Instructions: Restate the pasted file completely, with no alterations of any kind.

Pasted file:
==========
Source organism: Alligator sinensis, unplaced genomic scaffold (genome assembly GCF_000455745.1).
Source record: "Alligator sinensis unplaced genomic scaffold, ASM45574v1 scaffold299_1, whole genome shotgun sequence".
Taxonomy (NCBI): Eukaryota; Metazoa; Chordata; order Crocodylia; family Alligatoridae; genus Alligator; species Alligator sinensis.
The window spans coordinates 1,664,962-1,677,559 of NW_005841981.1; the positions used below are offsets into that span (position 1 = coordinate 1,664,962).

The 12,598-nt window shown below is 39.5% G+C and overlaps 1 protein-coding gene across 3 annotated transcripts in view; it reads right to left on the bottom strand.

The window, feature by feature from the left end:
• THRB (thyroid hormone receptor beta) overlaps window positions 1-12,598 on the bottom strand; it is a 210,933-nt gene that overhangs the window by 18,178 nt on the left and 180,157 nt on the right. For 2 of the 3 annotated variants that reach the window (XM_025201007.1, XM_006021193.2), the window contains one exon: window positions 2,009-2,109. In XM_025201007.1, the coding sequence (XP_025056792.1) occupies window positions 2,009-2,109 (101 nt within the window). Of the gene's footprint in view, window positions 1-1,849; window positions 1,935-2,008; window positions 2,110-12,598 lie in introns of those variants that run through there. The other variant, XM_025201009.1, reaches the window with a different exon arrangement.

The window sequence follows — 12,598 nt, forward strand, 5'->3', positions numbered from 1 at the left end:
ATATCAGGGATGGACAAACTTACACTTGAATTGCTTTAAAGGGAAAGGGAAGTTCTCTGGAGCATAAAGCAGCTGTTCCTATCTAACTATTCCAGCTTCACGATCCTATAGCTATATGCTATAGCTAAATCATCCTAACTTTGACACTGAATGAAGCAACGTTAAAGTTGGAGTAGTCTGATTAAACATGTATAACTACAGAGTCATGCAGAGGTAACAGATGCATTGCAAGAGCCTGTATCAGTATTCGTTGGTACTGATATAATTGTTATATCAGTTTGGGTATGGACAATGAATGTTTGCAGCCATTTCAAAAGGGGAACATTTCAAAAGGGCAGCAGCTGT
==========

Source organism: Alligator sinensis, unplaced genomic scaffold (genome assembly GCF_000455745.1).
Source record: "Alligator sinensis unplaced genomic scaffold, ASM45574v1 scaffold299_1, whole genome shotgun sequence".
Taxonomy (NCBI): Eukaryota; Metazoa; Chordata; order Crocodylia; family Alligatoridae; genus Alligator; species Alligator sinensis.
The window spans coordinates 1,664,962-1,677,559 of NW_005841981.1; the positions used below are offsets into that span (position 1 = coordinate 1,664,962).

The 12,598-nt window shown below is 39.5% G+C and overlaps 1 protein-coding gene across 3 annotated transcripts in view; it reads right to left on the bottom strand.

The window, feature by feature from the left end:
• THRB (thyroid hormone receptor beta) overlaps window positions 1-12,598 on the bottom strand; it is a 210,933-nt gene that overhangs the window by 18,178 nt on the left and 180,157 nt on the right. For 2 of the 3 annotated variants that reach the window (XM_025201007.1, XM_006021193.2), the window contains one exon: window positions 2,009-2,109. In XM_025201007.1, the coding sequence (XP_025056792.1) occupies window positions 2,009-2,109 (101 nt within the window). Of the gene's footprint in view, window positions 1-1,849; window positions 1,935-2,008; window positions 2,110-12,598 lie in introns of those variants that run through there. The other variant, XM_025201009.1, reaches the window with a different exon arrangement.

The window sequence follows — 12,598 nt, forward strand, 5'->3', positions numbered from 1 at the left end:
ATATCAGGGATGGACAAACTTACACTTGAATTGCTTTAAAGGGAAAGGGAAGTTCTCTGGAGCATAAAGCAGCTGTTCCTATCTAACTATTCCAGCTTCACGATCCTATAGCTATATGCTATAGCTAAATCATCCTAACTTTGACACTGAATGAAGCAACGTTAAAGTTGGAGTAGTCTGATTAAACATGTATAACTACAGAGTCATGCAGAGGTAACAGATGCATTGCAAGAGCCTGTATCAGTATTCGTTGGTACTGATATAATTGTTATATCAGTTTGGGTATGGACAATGAATGTTTGCAGCCATTTCAAAAGGGGAACATTTCAAAAGGGCAGCAGCTGT